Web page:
If this is an election year that's supposed to bring a political sea change, why are so many ex-lawmakers dusting off their campaign signs and running to get their old jobs back?
Former Maryland Gov. Robert Ehrlich this week became the latest ousted official to throw his hat back in the ring. The Republican -- whose single term was marked by bitter clashes with the Maryland press and Democratic legislature -- is expected next week to launch what will surely be a nasty rematch against Democratic Gov. Martin O'Malley, who beat him in 2006.
Ehrlich will become at least the fifth ex-governor to try for a sequel this year -- along with former Republican Gov. Terry Branstad of Iowa and former Democratic Govs. Jerry Brown of California, Roy Barnes of Georgia and John Kitzhaber of Oregon. Former Republican Sen. Dan Coats is bidding for his former seat in Indiana. And former Republican Sen. Lincoln Chafee is running as an independent for governor in Rhode Island.
The Democrats appear to be facing a tougher battle to reclaim their seats. But for Republican ex-officials, the motivation seems clear:
They might actually win this year.
"Republican candidates for two cycles had to run with the wind at their face, and now they finally get to run with the wind at their back," said David Avella, director of the Republican recruiting arm GOPAC.
A Rasmussen poll from mid-February, around the time sources said Ehrlich started phoning potential donors about his campaign, showed O'Malley leading Ehrlich 49 percent to 43 percent -- a comfortable lead, but not comfortable enough.
Jeremy Mayer, public policy professor at George Mason University, said candidates like Ehrlich are great for their party, and their odds, because they come with a built-in fundraising base. He said the national mood is a boost.
"If Obama were 65 percent in the polls, I don't think you'd see Ehrlich" running, he said. "Ehrlich got beat by a national tide last time."
Elsewhere, state polls show GOP ex-officials coming into their races with a gale at their backs. Surveys show Coats, who is running for the open seat being left by Evan Bayh, leading potential Democratic opponents by up to 16 points.
Coats said in an e-mail to FoxNews.com that he decided to step back in because he got fed up watching President Obama and congressional Democrats "push their far-left liberal agenda" on the country.
"Why sit on your couch yelling at the TV when you can do something about it? I chose to do something about it," he wrote.
In Iowa, Branstad is giving Democratic Gov. Chet Culver, who is suffering from low approval ratings, a run as well. Recent polls have Branstad up by 16 points. And in Rhode Island, Chafee is leading both Democratic and Republican candidates for an open seat.
Democratic ex-lawmakers are holding their own but not enjoying quite the same reception. While polls show Kitzhaber faring well in the liberal-leaning state, Barnes is in a tighter race against Republicans in his state and Brown is trailing former eBay CEO Meg Whitman, who is running for the GOP nomination.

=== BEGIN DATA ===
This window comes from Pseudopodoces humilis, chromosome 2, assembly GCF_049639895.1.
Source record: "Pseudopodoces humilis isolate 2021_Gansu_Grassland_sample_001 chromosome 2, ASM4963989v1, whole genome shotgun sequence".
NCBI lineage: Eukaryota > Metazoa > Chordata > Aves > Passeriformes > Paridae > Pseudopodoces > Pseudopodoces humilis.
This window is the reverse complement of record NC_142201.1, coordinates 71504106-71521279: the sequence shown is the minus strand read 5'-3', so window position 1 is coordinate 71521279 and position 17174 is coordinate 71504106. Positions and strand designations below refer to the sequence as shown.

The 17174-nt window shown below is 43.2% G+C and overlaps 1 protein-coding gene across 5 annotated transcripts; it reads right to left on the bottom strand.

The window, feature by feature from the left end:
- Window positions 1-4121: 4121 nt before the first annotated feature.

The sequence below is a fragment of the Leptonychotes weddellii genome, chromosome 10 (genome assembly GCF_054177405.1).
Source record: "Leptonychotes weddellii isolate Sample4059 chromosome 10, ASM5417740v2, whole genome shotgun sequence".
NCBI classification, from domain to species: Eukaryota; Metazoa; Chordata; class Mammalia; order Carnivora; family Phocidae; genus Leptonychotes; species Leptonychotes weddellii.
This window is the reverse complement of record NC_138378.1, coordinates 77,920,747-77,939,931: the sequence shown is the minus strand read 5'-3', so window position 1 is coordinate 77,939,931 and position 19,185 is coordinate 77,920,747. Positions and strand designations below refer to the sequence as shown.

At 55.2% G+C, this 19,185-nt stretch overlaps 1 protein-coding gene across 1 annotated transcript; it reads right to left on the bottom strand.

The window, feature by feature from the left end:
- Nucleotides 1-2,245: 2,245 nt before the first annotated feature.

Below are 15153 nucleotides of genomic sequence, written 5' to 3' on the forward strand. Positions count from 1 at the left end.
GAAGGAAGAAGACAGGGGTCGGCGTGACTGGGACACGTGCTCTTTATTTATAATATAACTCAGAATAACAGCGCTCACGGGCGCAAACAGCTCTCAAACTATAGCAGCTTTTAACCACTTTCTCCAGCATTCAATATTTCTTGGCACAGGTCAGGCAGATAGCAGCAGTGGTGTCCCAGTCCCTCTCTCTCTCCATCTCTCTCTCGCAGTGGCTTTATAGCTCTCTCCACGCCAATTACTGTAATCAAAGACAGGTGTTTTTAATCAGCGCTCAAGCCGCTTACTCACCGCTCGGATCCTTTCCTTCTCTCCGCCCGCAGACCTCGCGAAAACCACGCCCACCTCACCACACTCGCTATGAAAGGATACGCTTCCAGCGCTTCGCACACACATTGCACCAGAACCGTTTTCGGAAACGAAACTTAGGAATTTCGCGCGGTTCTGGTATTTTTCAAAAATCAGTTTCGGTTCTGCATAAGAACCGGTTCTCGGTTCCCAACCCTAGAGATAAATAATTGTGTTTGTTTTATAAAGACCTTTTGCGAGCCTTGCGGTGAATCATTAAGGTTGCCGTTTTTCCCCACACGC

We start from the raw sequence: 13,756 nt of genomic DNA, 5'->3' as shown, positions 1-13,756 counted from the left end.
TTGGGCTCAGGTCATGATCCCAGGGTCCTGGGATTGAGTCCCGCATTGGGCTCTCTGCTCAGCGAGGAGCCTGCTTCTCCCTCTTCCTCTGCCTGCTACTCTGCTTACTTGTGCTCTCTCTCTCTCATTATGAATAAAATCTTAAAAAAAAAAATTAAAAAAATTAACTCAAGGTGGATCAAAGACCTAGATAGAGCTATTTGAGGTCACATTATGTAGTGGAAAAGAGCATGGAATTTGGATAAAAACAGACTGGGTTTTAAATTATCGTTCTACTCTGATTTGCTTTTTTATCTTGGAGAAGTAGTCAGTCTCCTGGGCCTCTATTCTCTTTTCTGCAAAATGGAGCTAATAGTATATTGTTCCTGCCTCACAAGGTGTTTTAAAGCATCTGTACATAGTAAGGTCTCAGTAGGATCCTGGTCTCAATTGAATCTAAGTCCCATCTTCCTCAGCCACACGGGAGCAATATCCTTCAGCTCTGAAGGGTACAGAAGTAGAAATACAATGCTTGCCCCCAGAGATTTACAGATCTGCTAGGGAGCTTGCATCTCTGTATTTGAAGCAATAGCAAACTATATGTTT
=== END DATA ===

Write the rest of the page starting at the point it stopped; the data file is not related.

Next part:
But in an anti-incumbent year, any candidate running on his credentials as an established political fixture runs the risk of dragging the lingering stench of Washington into the campaign. Those who left their states to become lobbyists, like Coats, give their opponents ready fodder for campaign ads.
"He went to work at a lobbying firm in D.C. ... He doesn't live in the state, he doesn't own a home in the state, he doesn't vote in the state," Indiana Democratic Party spokesman RJ Gerard said of Coats. "He basically bailed on the people of Indiana."
In another preview of the race to come, the Maryland Democratic Party has already posted an ad on its Web site slamming Ehrlich for going into the legal and lobbying trade after leaving office.
"Remember Bob Ehrlich?" the ad says. "Bob Ehrlich has always put the special interests first. ... And now Bob Ehrlich wants to be governor again. Just think how happy that will make the special interests. Maryland can't afford a Bob Ehrlich sequel."
Not all of the returning champions were booted out of office. Branstad left voluntarily, with high approval ratings, after four terms. And they've been keeping plenty busy. Brown, who has run for president three times, is now California's attorney general. Coats, aside from lobbying, was the U.S. ambassador to Germany under President George W. Bush.
Mayer said it may be tough for newbies to enter the political game -- what with the fundraising disadvantage and the invasive media treatment afforded to any un-vetted novice -- but the old pros, even if they've had their time in the spotlight, just can't seem to get enough.
"F. Scott Fitzgerald said there are no second acts in American lives. But in truth there are second and sometimes third acts. Just look at Richard Nixon," he said. "It's what brings boxers and tennis players out of retirement. They want to be in the arena again. They want to hear the crowd and maybe achieve something they didn't achieve last time."